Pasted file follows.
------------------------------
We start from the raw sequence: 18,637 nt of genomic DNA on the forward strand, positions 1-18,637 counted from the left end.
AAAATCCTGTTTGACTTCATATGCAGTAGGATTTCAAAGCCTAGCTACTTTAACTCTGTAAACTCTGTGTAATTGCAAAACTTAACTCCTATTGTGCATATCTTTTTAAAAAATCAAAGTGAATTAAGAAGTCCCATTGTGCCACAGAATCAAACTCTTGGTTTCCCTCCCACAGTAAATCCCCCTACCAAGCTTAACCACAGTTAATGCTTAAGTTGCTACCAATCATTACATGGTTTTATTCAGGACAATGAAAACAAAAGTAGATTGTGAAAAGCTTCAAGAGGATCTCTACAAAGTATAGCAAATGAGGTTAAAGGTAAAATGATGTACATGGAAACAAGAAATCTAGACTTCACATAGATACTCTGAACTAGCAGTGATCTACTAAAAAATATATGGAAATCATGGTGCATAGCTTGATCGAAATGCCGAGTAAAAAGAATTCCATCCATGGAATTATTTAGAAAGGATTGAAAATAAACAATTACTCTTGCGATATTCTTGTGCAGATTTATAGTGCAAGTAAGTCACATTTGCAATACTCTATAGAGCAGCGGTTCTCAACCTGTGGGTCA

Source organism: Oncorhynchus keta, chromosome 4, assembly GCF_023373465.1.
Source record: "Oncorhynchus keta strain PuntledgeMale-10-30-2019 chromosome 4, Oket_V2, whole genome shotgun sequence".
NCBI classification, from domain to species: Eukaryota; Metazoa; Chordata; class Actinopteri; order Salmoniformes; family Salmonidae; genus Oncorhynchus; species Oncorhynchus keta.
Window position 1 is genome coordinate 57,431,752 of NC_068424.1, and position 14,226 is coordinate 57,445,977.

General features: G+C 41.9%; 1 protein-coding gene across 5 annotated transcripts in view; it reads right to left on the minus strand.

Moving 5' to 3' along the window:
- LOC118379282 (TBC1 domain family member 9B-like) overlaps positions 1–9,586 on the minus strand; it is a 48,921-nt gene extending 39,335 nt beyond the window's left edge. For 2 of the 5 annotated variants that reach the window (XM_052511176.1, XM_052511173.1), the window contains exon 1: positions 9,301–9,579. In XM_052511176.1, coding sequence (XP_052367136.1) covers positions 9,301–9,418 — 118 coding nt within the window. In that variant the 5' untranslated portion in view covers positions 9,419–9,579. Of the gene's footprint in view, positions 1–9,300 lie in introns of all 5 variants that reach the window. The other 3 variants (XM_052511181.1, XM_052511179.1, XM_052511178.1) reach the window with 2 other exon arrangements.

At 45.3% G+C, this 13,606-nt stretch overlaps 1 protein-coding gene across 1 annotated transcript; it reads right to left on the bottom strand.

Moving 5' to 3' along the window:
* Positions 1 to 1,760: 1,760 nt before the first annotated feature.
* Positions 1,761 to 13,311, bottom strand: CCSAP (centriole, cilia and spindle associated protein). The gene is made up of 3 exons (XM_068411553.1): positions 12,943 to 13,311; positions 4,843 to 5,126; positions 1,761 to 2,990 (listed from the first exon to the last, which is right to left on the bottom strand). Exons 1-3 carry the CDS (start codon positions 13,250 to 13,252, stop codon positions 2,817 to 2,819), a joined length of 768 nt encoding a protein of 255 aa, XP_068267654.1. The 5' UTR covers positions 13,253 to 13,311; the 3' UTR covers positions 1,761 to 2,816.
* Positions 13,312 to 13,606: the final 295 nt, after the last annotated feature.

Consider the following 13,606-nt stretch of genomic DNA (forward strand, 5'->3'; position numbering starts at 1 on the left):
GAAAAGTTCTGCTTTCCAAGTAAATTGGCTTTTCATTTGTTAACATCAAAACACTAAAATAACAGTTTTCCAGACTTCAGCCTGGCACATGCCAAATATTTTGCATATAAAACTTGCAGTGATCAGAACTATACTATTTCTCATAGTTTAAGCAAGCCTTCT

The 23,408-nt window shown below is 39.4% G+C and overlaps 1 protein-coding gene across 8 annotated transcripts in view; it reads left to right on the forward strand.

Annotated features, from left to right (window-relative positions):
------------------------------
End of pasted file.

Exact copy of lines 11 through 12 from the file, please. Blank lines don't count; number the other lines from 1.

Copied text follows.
Moving 5' to 3' along the window:
* Positions 1 to 1,760: 1,760 nt before the first annotated feature.